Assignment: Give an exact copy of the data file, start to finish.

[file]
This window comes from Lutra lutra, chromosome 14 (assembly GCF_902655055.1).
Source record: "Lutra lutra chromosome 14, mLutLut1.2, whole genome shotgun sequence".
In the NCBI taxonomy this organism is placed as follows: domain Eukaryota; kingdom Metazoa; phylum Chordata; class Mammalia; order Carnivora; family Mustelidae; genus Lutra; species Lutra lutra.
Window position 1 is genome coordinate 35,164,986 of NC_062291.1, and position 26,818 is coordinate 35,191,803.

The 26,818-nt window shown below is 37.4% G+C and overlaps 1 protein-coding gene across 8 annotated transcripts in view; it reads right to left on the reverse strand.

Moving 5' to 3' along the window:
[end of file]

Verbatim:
This window comes from Lutra lutra, chromosome 14 (assembly GCF_902655055.1).
Source record: "Lutra lutra chromosome 14, mLutLut1.2, whole genome shotgun sequence".
In the NCBI taxonomy this organism is placed as follows: domain Eukaryota; kingdom Metazoa; phylum Chordata; class Mammalia; order Carnivora; family Mustelidae; genus Lutra; species Lutra lutra.
Window position 1 is genome coordinate 35,164,986 of NC_062291.1, and position 26,818 is coordinate 35,191,803.

The 26,818-nt window shown below is 37.4% G+C and overlaps 1 protein-coding gene across 8 annotated transcripts in view; it reads right to left on the reverse strand.

Moving 5' to 3' along the window: